On this page:
David Benaron, Spectros
Peter Borden, Applied Materials
Robert Byer, Stanford University
Henry Chesbrough, UC Berkeley
George Craford, Lumileds
Steve Eglash, Entrepreneur and Venture Capitalist, Chair
Scott Elrod, PARC, Hardware Systems Lab.
Jennifer Ernst, PARC
Terry Jester, Hudson Clean Energy Partners
John Kao, Kao & Co.
John Lushetsky, U.S. Department of Energy
Barbara Paldus, Finesse
Marc G. Stanley, National Institute of Standards and Technology
Richard Swanson, Sun Power
Jean-Luc Vanderheyden, Ph.D., GE Healthcare
Peter Visser, Philips Lighting
Chief Executive Officer, Spectros
David Benaron is a founder of multiple biotechnology start-ups, including Spectros, FirstScan (in oncology), Xenogen (in Drug Discovery tools, public in 2004 and acquired by Caliper in 2006), and Insite (in oximetry and glucose monitoring, spun out to Vital Insite for Blood pressure monitoring with technology acquired by Masimo).
Benaron has an MD from Harvard, a Health Sciences degree from MIT, and attended as a physician in Intensive Care at Stanford University Medical School. He holds over 30 US and International patents in biomedical devices, methods, and technology. He serves on the Board at 2 companies outside of Spectros.
DMTS, Solar Business Group, Applied Materials
Dr. Peter Borden is a leading technologist and Distinguished MTS with the Solar Business Group of Applied Materials. He began his career at Varian Associates where, among other positions, he led the Photovoltaics Group, working on III-V and silicon concentrator cells and systems. In this role, he and his group set performance records for cells, modules and arrays. After Varian he founded two start-ups, including High Yield Technology, where, as VP Technology, he pioneered the first commercially successful in situ particle monitoring systems for VLSI process equipment, and Boxer Cross, Inc., where, as CTO, he developed, marketed and sold metrology systems for VLSI process control. He joined Applied Materials in 2003 with its acquisition of Boxer Cross, Inc.
He holds Ph.D. and MS degrees in Applied Physics from Stanford and BS degrees in Physics and EE from MIT, where he graduated Phi Beta Kappa. Dr. Borden is the author of over 80 publications in the fields of photovoltaics, silicon and III-V devices and processing, and VLSI process monitoring, and has over 30 patents.
William R. Kenan, Jr. Professor of Applied Physics
Professor Robert L. Byer is the William R. Kenan, Jr. Professor of Applied Physics at Stanford University. He has conducted research and taught classes in lasers and nonlinear optics at Stanford University since 1969. He has made numerous contributions to laser science and technology including the demonstration of the first tunable visible parametric oscillator, the development of the Q-switched unstable resonator Nd:YAG laser, remote sensing using tunable infrared sources and precision spectroscopy using Coherent Anti Stokes Raman Scattering (CARS). Current research includes the development of nonlinear optical materials and laser diode pumped solid state laser sources for applications to gravitational wave detection and to laser particle acceleration.
He served as Chair of the Applied Physics Department from 1980 to 1983 and 1999 to 2002. He served as Associate Dean of Humanities and Sciences from 1984 to 1986 and served as Vice Provost and Dean of Research at Stanford University from 1987 through 1992. He served as the Director of Edward L. Ginzton Laboratory from 2006-2008 after serving as Director of Hansen Experimental Physics Laboratory from 1997 through 2006.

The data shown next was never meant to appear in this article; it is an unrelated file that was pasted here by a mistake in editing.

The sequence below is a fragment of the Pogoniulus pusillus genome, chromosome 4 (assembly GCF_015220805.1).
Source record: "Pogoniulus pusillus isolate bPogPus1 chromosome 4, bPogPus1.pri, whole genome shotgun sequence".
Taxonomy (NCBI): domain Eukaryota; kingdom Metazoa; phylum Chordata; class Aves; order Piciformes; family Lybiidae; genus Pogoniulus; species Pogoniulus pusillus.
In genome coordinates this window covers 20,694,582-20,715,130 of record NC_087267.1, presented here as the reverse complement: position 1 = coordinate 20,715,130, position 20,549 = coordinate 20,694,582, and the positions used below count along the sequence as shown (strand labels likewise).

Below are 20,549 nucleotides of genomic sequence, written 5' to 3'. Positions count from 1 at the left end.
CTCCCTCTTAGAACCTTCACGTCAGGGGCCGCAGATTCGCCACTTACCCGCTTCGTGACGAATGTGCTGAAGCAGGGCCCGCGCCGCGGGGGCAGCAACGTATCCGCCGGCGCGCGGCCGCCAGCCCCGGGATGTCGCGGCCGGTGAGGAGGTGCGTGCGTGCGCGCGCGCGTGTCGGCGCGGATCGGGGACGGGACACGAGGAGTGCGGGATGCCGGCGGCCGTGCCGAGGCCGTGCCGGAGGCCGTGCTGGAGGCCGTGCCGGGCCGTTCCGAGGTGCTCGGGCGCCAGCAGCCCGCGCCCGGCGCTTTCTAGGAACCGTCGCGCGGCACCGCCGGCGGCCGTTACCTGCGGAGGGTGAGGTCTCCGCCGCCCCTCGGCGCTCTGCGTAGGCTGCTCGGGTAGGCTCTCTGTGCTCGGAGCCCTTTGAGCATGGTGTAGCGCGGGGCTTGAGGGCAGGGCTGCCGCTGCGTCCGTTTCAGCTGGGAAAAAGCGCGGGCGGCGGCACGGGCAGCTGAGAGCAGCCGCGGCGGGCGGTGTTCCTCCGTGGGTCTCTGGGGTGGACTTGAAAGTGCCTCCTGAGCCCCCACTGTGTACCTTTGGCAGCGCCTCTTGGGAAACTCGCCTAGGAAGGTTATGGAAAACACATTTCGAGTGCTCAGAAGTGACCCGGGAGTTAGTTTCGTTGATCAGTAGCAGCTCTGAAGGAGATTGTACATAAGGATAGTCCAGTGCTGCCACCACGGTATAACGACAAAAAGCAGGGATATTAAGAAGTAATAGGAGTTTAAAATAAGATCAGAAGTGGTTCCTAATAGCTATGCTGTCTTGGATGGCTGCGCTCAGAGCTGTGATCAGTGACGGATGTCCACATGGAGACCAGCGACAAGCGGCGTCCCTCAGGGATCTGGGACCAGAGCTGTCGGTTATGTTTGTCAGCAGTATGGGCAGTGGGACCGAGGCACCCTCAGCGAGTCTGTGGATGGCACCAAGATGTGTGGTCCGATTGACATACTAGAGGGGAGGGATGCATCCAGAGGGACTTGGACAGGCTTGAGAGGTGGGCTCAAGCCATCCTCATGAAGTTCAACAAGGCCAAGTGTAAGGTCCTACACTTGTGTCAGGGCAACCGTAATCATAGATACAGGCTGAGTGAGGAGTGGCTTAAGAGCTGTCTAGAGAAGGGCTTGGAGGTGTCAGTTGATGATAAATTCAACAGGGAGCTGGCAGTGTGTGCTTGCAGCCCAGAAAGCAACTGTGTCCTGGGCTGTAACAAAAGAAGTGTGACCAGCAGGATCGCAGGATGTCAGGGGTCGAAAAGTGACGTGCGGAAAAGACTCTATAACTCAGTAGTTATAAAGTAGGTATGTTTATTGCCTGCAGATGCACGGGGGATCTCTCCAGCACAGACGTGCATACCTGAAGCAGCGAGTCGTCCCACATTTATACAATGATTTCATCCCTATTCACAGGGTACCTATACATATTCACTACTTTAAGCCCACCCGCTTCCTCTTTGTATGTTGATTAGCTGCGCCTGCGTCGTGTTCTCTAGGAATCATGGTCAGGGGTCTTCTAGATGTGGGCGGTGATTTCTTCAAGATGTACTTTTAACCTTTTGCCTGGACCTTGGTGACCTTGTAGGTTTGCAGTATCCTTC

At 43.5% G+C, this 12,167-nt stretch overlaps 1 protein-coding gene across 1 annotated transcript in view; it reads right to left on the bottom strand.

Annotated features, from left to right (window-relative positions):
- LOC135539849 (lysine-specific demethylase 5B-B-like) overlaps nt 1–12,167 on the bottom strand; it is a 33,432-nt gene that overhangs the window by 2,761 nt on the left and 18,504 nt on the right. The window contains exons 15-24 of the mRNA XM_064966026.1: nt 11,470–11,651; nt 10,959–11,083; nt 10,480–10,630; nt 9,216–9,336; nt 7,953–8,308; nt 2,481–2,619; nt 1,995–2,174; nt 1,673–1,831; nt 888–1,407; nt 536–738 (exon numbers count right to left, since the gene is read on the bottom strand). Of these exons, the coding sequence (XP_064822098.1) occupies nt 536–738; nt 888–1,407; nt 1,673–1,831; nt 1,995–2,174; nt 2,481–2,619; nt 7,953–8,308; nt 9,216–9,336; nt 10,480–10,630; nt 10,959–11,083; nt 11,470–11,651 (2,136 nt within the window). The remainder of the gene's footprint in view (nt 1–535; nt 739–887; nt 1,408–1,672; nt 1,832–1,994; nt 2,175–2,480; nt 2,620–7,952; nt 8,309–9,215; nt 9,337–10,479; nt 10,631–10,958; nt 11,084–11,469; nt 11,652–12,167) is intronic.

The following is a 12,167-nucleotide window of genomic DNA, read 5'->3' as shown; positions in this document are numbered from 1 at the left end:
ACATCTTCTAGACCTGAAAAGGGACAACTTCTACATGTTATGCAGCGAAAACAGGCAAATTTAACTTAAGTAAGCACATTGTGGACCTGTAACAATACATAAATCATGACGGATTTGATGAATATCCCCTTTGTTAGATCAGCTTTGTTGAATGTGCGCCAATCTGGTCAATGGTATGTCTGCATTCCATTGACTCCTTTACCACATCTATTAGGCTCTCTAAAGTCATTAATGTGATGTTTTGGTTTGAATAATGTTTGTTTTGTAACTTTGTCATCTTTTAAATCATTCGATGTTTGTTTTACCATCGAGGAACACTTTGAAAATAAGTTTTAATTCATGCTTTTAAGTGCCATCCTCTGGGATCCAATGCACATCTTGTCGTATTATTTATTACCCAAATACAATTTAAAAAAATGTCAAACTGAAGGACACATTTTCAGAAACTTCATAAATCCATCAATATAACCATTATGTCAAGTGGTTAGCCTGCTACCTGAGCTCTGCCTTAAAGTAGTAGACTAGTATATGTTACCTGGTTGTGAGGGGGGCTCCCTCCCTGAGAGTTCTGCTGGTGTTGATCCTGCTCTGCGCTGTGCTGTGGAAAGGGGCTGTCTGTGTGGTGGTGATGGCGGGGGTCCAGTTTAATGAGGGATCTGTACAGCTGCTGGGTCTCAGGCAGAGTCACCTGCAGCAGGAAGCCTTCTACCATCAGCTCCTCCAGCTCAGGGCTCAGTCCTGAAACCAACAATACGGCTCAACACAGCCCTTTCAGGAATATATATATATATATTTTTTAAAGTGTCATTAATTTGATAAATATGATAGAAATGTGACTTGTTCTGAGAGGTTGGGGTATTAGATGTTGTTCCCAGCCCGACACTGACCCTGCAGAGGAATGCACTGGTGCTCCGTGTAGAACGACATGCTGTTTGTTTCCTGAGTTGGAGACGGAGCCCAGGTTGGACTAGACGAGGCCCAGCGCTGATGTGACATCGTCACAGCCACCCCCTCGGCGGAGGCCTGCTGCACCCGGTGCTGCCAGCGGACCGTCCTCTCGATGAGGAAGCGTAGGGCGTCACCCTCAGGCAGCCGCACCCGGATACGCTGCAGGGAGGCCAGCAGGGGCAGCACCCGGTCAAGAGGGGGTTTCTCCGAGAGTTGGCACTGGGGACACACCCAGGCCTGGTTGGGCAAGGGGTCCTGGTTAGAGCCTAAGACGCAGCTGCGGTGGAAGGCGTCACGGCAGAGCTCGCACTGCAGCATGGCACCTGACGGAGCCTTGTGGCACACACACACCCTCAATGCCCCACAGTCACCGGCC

Professor Byer is a Fellow of the Optical Society of America, the Institute of Electrical and Electronics Engineers (IEEE), the American Physical Society and the American Association for the Advancement of Science and the Laser Institute of America. In 1985 Professor Byer served as president of the IEEE Lasers and Electro-optics Society. He was elected President of the Optical Society of America and served in 1994. He is a founding member of the California Council on Science and Technology and served as chair from 1995 - 1999. He was a member of the Air Force Science Advisory Board from 2002-2006 and has been a member of the National Ignition Facility Advisory Committee since 2000.
In 1996 Professor Byer received the Quantum Electronics Award from the Lasers and Electro-optics Society of the IEEE. In 1998 he received the R. W. Wood prize of the Optical Society of America and the A. L. Schawlow Award from the Laser Institute of America. In 2000 he was the recipient of the IEEE Third Millennium Medal. In 2008 he received the IEEE Photonics Award.
Professor Byer has published more than 500 scientific papers and holds 50 patents in the fields of lasers and nonlinear optics. Professor Byer was elected to the National Academy of Engineering in 1987 and to the National Academy of Science in 2000.
Bestselling Author, Open Innovation: The New Imperative for Creating and Profiting from Technology
Executive Director,Center for Open Innovation,
Henry Chesbrough is the Executive Director of the Center for Open Innovation at the Haas School of Business at UC Berkeley. He teaches in the Management of Technology Program at Haas, which is a joint program with Berkeley's graduate College of Engineering. Previously, he was an assistant professor of business administration, and the Class of 1961 Fellow at the Harvard Business School. He holds a Ph.D. in Business Administration from the University of California-Berkeley, an MBA from Stanford University, and a BA from Yale University, summa cum laude.
His research focuses on managing technology and innovation. His new book, Open Innovation (Harvard Business School Press, 2003), articulates a new paradigm for organizing and managing R&D. In this new approach, companies must access external and well as internal technologies, and take them to market through internal and external paths. This book was named a "Best Business Book of 2003" by Strategy & Business magazine, and the best book on innovation in 2003 on NPR's All Things Considered. Scientific American magazine named him one of the top 50 technology and business leaders for 2003 in recognition of his research on industrial innovation.
His academic work has been published in Harvard Business Review, California Management Review, Sloan Management Review, Research Policy, Industrial and Corporate Change, Research-Technology Management, Business History Review, and the Journal of Evolutionary Economics. He is the author of more than 20 case studies on companies in the IT and life sciences sectors, available through Harvard Business School Publishing.